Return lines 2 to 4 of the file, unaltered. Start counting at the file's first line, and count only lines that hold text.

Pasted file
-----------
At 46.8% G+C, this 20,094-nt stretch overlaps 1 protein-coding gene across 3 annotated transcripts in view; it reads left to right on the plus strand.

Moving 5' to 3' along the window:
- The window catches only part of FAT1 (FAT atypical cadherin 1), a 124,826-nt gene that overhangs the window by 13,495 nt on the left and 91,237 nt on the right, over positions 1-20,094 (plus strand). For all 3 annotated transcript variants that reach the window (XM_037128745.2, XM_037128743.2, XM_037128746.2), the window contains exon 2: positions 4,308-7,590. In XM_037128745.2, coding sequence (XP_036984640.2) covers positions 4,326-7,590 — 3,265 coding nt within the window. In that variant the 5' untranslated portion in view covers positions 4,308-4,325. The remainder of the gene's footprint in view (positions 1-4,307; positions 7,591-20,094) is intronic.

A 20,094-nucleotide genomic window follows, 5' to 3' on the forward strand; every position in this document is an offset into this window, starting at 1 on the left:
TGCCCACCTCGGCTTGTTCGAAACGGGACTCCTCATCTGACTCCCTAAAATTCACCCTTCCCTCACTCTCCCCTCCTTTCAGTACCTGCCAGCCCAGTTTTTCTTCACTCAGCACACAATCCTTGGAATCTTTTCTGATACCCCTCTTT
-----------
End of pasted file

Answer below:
Moving 5' to 3' along the window:
- The window catches only part of FAT1 (FAT atypical cadherin 1), a 124,826-nt gene that overhangs the window by 13,495 nt on the left and 91,237 nt on the right, over positions 1-20,094 (plus strand). For all 3 annotated transcript variants that reach the window (XM_037128745.2, XM_037128743.2, XM_037128746.2), the window contains exon 2: positions 4,308-7,590. In XM_037128745.2, coding sequence (XP_036984640.2) covers positions 4,326-7,590 — 3,265 coding nt within the window. In that variant the 5' untranslated portion in view covers positions 4,308-4,325. The remainder of the gene's footprint in view (positions 1-4,307; positions 7,591-20,094) is intronic.

A 20,094-nucleotide genomic window follows, 5' to 3' on the forward strand; every position in this document is an offset into this window, starting at 1 on the left: